The broker: bridging the gap between the bureaucratic and the locl in supporting older rural people
Orpin, P and Walker, J, The broker: bridging the gap between the bureaucratic and the locl in supporting older rural people, National Rural Health Alliance, 13-16 March 2011, Perth, pp. 1-20. ISBN 978-1-921219-20-7 (2011) [Conference Edited]
older rural people
Australia has developed a sophisticated system of centrally organised, bureaucratic, formalised services and supports for its older citizens. However, this system would not function without substantial supplementation from informal, flexible and personalised supports at the community level. There are, however, inherent tensions at the interface of these two different forms of support flowing from fundamental differences in their very nature. These tensions are particularly evident in rural communities where there are fewer locally based formal services and less familiarity and comfort with bureaucracy. The paper draws on two studies of older rural people, to suggest that one crucial element in dealing successfully with these tensions is the unofficial ‘broker’ who is able to operate within, and between, the two worlds, providing translation and a buffer in both directions.
Study 1 was designed to explore the relationship between formal and informal services in rural dementia and involved in-depth interviews with 18 rural carers of people with dementia. Study 2 was focussed on the maintenance of social engagement among rural older people. It involved interviews with 69 rural dwelling people aged 65+ years and 32 on-the-ground rural service providers. Interviews were transcribed and thematically analysed in NVivo.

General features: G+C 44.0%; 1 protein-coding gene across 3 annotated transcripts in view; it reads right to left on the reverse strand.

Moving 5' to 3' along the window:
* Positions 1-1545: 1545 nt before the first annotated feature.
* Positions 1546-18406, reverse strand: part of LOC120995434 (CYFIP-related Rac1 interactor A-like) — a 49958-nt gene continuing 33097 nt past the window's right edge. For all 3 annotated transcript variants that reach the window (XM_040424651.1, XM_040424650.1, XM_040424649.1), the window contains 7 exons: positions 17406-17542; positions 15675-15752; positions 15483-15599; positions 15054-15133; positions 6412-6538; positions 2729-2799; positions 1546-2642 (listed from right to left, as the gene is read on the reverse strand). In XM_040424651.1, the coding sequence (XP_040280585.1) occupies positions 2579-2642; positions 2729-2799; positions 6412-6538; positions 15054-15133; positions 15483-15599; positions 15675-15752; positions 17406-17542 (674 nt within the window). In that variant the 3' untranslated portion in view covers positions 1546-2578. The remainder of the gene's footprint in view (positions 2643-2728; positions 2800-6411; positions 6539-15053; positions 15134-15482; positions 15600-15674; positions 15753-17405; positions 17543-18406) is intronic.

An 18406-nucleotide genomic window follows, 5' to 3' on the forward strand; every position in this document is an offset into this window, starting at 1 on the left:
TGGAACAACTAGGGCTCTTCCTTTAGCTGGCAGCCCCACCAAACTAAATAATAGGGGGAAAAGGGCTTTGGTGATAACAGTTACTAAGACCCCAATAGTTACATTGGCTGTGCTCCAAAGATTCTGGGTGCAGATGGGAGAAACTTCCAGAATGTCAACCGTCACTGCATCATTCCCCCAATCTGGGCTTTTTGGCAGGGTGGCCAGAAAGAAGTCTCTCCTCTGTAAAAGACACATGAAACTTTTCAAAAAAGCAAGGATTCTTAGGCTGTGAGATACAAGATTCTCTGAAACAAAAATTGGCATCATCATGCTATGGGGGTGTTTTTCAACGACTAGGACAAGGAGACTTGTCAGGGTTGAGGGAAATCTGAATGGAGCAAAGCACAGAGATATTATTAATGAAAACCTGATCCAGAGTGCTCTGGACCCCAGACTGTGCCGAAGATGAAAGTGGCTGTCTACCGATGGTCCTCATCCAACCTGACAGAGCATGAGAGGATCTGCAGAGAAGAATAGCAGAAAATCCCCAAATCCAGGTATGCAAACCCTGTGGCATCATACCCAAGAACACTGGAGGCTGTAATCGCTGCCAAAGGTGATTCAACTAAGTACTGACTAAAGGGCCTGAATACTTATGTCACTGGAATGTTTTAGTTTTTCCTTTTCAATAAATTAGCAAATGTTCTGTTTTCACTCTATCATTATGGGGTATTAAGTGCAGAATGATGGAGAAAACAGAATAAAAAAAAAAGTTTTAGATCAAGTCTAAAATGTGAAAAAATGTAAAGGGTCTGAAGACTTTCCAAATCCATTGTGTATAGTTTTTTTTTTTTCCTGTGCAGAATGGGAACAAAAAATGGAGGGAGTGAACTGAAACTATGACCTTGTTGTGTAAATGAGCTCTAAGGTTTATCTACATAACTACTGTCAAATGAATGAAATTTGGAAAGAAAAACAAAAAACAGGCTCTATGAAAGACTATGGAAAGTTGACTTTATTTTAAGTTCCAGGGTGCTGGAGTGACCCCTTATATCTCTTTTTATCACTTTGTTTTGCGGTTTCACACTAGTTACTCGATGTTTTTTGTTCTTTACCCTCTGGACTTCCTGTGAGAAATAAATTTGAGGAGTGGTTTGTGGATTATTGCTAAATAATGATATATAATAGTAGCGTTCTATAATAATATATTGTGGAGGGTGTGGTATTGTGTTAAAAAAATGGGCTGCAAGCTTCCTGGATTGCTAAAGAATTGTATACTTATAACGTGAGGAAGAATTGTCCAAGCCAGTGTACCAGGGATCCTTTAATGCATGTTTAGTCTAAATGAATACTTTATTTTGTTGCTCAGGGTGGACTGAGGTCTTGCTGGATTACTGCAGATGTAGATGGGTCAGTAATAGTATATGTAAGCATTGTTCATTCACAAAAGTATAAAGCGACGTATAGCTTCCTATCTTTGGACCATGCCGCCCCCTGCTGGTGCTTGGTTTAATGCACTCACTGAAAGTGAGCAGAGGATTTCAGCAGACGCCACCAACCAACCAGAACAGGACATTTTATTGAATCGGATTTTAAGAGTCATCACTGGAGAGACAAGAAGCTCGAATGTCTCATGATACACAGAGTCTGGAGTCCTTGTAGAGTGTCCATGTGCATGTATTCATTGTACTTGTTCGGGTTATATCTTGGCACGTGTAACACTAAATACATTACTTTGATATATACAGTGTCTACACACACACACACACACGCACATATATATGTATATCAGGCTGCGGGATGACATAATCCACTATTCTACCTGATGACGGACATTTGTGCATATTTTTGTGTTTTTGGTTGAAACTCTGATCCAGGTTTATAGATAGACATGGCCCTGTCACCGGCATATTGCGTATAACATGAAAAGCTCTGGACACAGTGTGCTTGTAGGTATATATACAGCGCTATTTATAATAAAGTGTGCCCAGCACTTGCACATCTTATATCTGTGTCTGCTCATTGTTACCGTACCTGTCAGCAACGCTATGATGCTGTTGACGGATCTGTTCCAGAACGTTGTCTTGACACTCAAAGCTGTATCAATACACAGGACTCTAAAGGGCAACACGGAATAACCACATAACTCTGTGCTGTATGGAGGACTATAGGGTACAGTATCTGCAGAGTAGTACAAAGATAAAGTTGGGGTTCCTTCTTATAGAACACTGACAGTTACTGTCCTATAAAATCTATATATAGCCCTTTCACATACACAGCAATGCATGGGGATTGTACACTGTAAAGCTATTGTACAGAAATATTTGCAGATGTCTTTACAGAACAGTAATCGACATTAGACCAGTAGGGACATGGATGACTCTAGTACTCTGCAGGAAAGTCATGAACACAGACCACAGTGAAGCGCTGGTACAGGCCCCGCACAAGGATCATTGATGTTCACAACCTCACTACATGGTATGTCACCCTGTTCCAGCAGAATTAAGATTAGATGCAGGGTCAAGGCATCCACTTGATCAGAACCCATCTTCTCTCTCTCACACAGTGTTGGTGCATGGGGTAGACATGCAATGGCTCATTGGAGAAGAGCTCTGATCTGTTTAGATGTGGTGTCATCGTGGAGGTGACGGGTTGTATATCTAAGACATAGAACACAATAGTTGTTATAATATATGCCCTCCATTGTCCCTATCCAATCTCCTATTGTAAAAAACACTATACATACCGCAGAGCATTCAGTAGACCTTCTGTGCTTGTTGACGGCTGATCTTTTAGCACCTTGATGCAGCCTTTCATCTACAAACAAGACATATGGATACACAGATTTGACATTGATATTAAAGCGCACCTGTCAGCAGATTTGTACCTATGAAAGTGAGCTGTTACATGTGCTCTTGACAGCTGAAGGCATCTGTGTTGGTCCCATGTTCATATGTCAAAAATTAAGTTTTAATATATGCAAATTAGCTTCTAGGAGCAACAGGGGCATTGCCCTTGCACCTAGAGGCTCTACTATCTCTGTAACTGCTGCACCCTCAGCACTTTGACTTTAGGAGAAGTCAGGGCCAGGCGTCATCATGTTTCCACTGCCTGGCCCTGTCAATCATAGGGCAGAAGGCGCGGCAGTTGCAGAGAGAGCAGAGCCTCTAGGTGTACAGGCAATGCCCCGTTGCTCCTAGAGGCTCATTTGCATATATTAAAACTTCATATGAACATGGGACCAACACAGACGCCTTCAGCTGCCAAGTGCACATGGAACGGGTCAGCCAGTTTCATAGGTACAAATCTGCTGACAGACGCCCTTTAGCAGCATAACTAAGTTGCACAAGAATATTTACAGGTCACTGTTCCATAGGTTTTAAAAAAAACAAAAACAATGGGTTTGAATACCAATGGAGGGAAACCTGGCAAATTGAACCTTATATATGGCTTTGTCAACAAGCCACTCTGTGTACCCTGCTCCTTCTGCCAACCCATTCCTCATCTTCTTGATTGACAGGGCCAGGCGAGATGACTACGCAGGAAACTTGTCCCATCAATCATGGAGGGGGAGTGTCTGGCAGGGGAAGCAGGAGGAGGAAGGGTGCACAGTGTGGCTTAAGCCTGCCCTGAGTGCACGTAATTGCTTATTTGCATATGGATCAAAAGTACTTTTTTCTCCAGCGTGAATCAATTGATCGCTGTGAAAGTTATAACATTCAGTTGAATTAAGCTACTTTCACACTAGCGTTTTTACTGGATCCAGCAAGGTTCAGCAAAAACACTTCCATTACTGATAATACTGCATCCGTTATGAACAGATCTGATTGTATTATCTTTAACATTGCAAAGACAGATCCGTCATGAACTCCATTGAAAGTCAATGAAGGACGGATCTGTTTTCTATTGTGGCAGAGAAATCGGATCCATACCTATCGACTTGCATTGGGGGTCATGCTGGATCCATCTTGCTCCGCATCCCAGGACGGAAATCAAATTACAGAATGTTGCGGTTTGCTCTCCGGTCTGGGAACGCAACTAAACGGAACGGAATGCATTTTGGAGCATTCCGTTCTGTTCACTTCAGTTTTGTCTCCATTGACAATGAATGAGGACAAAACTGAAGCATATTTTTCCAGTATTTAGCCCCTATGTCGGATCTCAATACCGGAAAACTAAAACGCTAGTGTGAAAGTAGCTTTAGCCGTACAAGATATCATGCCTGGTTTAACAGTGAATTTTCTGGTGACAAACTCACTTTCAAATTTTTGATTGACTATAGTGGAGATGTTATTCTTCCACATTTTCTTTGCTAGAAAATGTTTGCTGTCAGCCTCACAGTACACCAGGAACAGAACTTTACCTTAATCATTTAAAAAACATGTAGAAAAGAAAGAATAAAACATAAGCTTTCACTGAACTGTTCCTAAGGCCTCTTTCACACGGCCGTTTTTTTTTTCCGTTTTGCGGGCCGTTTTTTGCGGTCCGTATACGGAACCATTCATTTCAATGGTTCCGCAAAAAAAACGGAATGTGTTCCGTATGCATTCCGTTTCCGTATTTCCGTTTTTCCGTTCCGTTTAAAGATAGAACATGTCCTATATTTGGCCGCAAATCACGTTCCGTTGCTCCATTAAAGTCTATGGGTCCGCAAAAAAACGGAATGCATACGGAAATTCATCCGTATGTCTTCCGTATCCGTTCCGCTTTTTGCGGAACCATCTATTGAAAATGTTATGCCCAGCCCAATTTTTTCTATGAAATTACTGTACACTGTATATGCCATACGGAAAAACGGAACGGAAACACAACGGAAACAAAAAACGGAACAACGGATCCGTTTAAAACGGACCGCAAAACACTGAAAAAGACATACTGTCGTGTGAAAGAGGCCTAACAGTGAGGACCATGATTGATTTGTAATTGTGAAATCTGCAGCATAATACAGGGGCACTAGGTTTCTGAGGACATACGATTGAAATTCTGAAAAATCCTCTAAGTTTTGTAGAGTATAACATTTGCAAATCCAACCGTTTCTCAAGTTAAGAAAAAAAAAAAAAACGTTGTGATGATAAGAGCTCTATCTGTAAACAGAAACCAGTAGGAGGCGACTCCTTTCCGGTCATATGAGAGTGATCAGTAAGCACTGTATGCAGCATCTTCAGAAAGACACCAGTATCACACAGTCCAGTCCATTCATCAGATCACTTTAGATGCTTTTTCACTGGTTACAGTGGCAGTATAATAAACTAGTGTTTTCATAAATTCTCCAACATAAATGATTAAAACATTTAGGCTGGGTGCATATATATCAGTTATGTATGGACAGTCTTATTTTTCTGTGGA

Carers in Study 1 identified the confusion of multiple providers, rather than the lack of services, as a major concern. In order to manage, most settled on a single individual who, regardless of their official role, became their trusted guide, informant and translator and first point of reference on any issue or concern. In study 2 it was evident that service access was less of an issue for rural older participants than a general wariness of the system and reluctant help seeking. Local service providers recognised the need to take the time to build trust and adopt a flexible individualised approach based an intimate understanding of the individual and the local context. This often required innovative exploration of the creative possibilities within the system.
Discussion and Relevance
These studies reveal the importance of those individuals who can operate, and translate, across the bureaucratic and community interface. Such brokerage roles are frequently unrelated to official roles and statuses but gain their power from familiarity, flexibility and personal relationships of trust. We need to identify and support such people in this work and be aware that services providers who are not locally immersed, no matter how well intentioned, will struggle to fill these roles.